Small businesses in California may have an easier time investing in new energy-saving equipment, thanks to a program approved Thursday by the California Public Utilities Commission.
Businesses will be able to borrow funds from their utility company with little paperwork and minimal interest for items like energy-efficient lighting and kitchen equipment.
They can then repay the loan from the savings on their utility bills -- in some cases having the payment listed as a line item on their regular bill.
Pacific Gas and Electric will initially allocate $20 million for loans. PG&E has about 400,000 business customers that meet the criteria of using less than 200 kilowatts of power per month.
"This is extraordinarily important because the financing of energy efficiency has always been a problem for small businesses," said PUC Commissioner Dian Grueneich.
California has tried various programs in the past to induce businesses to create more energy-efficient workplaces. Utility companies have offered rebates on energy-efficient equipment. The state has also offered some loans for energy-saving purchases.
But the application process for these previous loan programs was too complicated and time-consuming for most small businesses. So, even with rebates, most small businesses couldn't afford the up-front investment needed to lower their energy consumption.
"Those programs were just not used by small business at all," said Hank Ryan, executive director of Small Business California, an advocacy group that pushed for the new program.
The program, called "on-bill financing," is similar to efforts that have been under way in New England for several years.
United Illuminating, a small utility in New Haven, Conn., says that 1,700 of its business customers have used on-bill financing for the past five years, cutting their energy costs by about 20 percent and saving a total of 30 million kilowatt hours of electricity.
The details of the California program have not yet been worked out, and will vary by utility. But they will work roughly the same way:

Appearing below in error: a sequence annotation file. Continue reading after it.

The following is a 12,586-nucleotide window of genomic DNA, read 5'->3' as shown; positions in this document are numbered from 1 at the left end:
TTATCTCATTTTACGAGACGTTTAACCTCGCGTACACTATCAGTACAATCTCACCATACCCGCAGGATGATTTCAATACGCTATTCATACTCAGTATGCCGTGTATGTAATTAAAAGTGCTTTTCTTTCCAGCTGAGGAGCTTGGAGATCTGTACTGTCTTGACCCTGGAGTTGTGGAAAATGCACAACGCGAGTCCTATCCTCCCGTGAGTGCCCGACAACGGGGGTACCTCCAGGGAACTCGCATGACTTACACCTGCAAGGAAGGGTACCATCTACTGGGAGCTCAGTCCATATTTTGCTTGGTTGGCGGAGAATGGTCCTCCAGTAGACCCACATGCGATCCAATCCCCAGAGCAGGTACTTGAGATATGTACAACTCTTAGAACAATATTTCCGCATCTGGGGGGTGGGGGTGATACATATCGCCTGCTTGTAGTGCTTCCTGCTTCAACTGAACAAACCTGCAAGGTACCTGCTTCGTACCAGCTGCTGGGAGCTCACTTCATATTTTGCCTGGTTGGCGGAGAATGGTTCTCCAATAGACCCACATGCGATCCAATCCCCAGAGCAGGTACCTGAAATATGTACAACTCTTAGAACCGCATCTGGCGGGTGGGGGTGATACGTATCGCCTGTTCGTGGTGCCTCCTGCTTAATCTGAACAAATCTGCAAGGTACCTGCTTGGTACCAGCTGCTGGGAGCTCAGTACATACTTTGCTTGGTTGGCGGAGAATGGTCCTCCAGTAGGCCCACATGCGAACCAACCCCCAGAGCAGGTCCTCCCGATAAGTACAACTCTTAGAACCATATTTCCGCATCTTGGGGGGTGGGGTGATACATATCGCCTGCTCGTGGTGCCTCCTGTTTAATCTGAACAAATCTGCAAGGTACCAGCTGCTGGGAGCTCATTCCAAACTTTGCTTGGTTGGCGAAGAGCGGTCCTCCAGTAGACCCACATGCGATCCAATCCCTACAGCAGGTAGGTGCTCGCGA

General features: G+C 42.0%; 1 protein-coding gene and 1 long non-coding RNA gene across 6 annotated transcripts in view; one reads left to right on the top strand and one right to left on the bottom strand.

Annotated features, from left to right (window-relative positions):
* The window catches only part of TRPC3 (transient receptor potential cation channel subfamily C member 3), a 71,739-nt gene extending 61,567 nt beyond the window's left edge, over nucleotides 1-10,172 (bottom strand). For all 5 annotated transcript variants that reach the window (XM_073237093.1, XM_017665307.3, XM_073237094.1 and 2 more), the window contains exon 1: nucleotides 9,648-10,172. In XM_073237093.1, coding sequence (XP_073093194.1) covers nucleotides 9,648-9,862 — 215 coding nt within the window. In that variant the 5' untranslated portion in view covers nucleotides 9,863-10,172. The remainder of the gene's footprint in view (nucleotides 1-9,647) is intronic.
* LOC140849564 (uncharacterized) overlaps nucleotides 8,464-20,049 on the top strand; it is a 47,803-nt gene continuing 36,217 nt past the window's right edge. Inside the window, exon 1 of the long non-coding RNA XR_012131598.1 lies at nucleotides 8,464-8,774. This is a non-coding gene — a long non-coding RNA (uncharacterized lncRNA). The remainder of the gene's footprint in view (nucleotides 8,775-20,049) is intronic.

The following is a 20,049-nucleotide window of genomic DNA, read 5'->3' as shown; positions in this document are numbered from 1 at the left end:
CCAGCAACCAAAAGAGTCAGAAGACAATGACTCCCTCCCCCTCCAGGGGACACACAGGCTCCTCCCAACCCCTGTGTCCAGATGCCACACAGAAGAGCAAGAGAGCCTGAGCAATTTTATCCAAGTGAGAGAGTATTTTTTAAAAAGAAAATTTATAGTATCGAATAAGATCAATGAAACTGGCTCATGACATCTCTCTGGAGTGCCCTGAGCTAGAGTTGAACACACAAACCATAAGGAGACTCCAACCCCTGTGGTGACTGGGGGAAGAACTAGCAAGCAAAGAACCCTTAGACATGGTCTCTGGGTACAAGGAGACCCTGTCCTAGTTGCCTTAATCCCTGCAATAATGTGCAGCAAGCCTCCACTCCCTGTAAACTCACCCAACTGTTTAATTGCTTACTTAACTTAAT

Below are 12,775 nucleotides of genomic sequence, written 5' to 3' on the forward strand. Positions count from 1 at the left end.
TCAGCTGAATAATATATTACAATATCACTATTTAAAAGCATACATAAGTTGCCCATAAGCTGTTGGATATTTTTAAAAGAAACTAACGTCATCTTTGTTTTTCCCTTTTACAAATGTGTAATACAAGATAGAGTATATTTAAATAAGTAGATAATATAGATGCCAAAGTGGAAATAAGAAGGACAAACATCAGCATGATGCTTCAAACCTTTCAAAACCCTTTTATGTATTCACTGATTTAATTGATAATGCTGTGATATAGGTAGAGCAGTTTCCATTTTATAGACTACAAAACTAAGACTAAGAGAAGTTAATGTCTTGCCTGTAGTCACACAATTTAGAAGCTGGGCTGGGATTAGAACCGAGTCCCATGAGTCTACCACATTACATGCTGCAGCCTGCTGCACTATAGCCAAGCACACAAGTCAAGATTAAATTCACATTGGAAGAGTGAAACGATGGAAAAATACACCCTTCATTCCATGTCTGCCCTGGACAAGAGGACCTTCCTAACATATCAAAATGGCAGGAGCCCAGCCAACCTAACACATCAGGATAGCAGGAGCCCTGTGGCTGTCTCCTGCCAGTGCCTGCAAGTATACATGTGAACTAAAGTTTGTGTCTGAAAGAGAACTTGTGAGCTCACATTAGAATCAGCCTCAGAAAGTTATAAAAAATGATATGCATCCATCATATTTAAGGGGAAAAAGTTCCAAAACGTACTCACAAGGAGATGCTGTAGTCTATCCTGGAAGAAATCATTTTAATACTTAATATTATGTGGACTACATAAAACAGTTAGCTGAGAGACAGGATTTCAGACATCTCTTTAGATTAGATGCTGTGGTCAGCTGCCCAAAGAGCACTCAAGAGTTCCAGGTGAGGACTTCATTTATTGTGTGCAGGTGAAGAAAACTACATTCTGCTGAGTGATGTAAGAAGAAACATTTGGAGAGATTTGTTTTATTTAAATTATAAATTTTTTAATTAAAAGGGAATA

-- A business will be eligible if it has been a utility customer for two years and has a good payment record. It won't need to fill out any of the financial statements required for regular business loans.
-- Businesses may be able to get rebates for part of the cost of energy-efficient improvements.
-- The utility, such as PG&E, will use ratepayer funds to lend the rest of the cost, up to a certain amount. Some utilities will lend the money interest-free; PG&E plans to charge a very low rate.
-- The business will repay the loan over two years with the money it saves on its energy bill. So if a restaurant lowers its electricity cost by $300 a month by installing a new ice machine and steamer, it will make loan payments of $300 a month. Its total monthly utility bill will remain the same. When the loan is paid off, its bill will go down.
"The advantage is there is no problem with up-front cash flow," Ryan said. "Your rebate covers part of it, and on-bill financing covers the rest. After two years of a neutral cash flow, you'll get a positive cash flow. And you'll have made these changes without a hit to your business."
The program is scheduled to start in early 2006. Information is available by calling PG&E at (800) 468-4743.
E-mail Ilana DeBare at firstname.lastname@example.org.